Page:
“Everything came up so quickly out there and you didn’t have a second to think, which is probably a good thing! You just had to get on with it – everything came up as I walked it and as we planned. That kept giving me confidence and it was just ticking boxes really. He cruised the whole way and we knew from watching Oliver that we were going to be down for the first few minutes, but I just opened him up and off he went. It’s an amazing feeling.
“I just do the steering – on a horse like that, it’s about not interfering with him. He knows his job now – yes, we’ve had our ups and downs in the past, but it’s been a learning curve and since Pau last year he’s changed. He’s come out here at the Olympic Games with all the belief, and he’s just phenomenal. He’s a big horse, but he’s so adjustable – he rides like a pony – he’s got eight gears, he listens and he was foot-perfect.”
A score of 25.8 had left Laura disappointed after her dressage test on Friday, but today’s performance and time to reflect has left her in a much more positive headspace.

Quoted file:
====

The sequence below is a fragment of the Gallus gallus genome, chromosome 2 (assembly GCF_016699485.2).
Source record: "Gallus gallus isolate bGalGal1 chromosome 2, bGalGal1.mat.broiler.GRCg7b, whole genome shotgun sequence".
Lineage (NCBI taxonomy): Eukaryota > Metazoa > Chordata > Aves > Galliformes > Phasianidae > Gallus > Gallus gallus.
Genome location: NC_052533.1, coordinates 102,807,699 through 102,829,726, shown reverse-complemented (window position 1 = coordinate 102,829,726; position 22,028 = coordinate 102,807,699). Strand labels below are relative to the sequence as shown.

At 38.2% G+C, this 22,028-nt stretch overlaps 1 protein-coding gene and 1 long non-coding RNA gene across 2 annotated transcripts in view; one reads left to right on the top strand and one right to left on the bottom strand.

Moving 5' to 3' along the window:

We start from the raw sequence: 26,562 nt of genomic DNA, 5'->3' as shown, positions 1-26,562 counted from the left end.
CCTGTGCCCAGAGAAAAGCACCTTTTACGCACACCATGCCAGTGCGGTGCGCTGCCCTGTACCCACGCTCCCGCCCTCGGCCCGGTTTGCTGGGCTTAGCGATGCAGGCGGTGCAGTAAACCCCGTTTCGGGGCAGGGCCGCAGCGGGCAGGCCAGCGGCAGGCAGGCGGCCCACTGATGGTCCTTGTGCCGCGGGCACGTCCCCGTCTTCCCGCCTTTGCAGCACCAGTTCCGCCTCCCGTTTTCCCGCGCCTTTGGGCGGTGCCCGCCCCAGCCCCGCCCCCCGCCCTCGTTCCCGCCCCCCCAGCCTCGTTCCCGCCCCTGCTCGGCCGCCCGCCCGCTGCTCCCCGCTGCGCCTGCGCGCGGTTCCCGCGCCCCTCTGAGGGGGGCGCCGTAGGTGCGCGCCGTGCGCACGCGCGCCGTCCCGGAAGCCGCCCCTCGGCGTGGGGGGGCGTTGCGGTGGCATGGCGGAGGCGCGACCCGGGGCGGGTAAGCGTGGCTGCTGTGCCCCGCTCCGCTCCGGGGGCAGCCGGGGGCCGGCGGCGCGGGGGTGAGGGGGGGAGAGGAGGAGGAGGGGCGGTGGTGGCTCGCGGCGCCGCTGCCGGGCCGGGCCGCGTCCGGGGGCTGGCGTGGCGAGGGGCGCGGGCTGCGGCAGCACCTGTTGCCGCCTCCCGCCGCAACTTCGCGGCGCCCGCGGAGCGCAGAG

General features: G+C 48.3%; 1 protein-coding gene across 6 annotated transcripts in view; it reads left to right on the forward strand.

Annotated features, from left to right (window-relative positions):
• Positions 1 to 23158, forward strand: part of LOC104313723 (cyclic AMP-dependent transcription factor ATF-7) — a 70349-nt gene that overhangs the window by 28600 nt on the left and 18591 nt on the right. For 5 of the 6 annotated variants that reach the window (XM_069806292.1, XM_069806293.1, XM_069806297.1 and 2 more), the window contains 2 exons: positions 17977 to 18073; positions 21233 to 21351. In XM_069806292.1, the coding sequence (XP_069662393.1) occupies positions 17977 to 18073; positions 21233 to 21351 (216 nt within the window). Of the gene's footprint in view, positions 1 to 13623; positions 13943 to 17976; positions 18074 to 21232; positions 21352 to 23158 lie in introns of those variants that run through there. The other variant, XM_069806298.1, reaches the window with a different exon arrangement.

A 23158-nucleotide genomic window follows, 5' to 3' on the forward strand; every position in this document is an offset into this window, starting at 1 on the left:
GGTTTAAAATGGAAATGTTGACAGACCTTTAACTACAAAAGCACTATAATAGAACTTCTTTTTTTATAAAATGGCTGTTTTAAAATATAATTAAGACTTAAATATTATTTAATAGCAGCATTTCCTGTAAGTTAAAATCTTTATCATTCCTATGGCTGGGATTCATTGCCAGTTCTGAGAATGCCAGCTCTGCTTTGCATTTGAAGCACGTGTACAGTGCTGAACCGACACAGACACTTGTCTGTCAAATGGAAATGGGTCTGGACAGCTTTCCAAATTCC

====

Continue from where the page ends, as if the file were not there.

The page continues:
“It’s a massive surprise to be so far up after dressage. I was disappointed with the test, but luckily it ended up not being too bad [compared to everyone else] and, looking back on it, going out there today without the pressure of being in gold medal position was probably a blessing in disguise. It’s all about fighting for it now and climbing the leaderboard.”
With two strong performances already in the bag, it was down to the anchor combination of Tom McEwen and 14-year-old Toledo de Kerser, who’s owned by Fred and Penny Barker, Jane Inns and Ali McEwen, to fully shore up Team GB’s cross-country dominance – which they did with aplomb. With the luxury of time in hand, Tom played it safe with a long route towards the end of the course, going on to cruise home a full five seconds inside the time.